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Offshore Outsourcing: Global Economy Devalues U.S. Developers

U.S. companies are saving lots of money by sending IT jobs overseas. And angry, disillusioned developers are talking about everything from political activism to organized labor in the hopes of stemming the tide of lost jobs.

any professional application developers in the United States believed the U.S. IT industry that hired them would always be in need of skilled programmers and, therefore, assumed that as long as they kept their skills up-to-date with emerging technologies this need would assure them job security. They were half right. U.S. companies are indeed searching for qualified IT labor, but they aren't necessarily looking within U.S. borders to find it.

Offshore outsourcing of application development and IT projects offers these companies significant cost savings by providing access to cheaper skilled IT labor in countries such as India and Russia. Moving this work overseas has meant job loss in the U.S. IT market, leaving many laid-off developers in the States feeling everything from disillusionment to outrage. However, their feelings aren't enough to stem the tide of offshore outsourcing. U.S. companies will not forego a 20-30 percent cost benefit to mollify their anxious or disgruntled IT employees—nor their former employees.

Where does that leave American app developers? How large an impact will offshore outsourcing have on their careers? How can they best guard against being included in a job cut? These questions are being discussed in IT shops and tech worker advocacy groups all over the country—and they soon could become topics that elected representatives will have to address in Washington D.C.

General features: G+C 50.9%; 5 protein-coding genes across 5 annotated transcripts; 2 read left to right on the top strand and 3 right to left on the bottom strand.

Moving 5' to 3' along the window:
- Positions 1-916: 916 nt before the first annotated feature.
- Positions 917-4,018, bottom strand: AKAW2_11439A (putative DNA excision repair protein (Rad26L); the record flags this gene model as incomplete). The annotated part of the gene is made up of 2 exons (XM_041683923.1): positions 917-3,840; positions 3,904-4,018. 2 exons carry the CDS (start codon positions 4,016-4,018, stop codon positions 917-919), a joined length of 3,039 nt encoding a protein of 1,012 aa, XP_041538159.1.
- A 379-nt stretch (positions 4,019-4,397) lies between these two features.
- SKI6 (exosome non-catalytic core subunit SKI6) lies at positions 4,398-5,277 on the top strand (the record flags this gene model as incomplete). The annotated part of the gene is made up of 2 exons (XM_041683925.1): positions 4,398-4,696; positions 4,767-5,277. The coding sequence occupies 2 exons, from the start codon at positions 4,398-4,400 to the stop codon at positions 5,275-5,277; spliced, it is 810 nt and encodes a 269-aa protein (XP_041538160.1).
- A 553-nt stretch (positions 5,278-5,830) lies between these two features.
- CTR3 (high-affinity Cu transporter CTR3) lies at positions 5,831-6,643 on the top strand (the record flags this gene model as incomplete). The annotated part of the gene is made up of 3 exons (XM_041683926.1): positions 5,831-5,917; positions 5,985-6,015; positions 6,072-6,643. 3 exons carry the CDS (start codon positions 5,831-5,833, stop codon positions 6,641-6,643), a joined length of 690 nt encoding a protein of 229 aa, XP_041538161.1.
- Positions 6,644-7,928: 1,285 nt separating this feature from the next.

Contractors Are First to Go
Gartner Research predicts that one in 10 IT jobs and one in 20 non-IT jobs will go offshore by 2005. The immediate impact of this trend will be the elimination of outsourced work that formerly went to domestic contractors. Ian Hayes, president of Clarity Consulting, a management-consulting firm that assists organizations with offshore outsourcing, has learned from surveying companies that "they get rid of contractors and they don't replace attrition. For a contract programmer, it's an absolutely horrible time. That's where the job losses are really occurring."

Gartner Vice President and Research Director Diane Morello also sees contractors at the highest risk. "If companies can move [work for which they may have employed domestic outsourcing] to the outsourcing model and take advantage of the lower labor costs in a global market, the communication infrastructure enables them to do that."

Gartner Research Director Diane Morello says companies will move domestic outsourcing offshore.
In particular, the IT work that offers the most seamless transfer overseas according to Morello is stable, well defined, and requires only minimal changes. For example, Gartner primarily has seen application maintenance to legacy applications like ERP get taken over by companies in Southeast Asia. Such tasks are, as Morello puts it, "usually able to get carved out from core business processes, or are almost peripheral to core business processes."

Because this type of work often goes to the most inexperienced programmers in an organization, those just starting out in an IT career face bleak job prospects. Young college graduates with computer science degrees and those who switched to the computer field within the past few years are on shaky ground. Hayes said, "Like any industry that's contracting, it's the people at the lower end that are going to get whacked. So someone who's not an inspired programmer who got into this, say, in 1999 because there was plenty of demand and it looked like an easy way to get a high-paying job, those people are in trouble."

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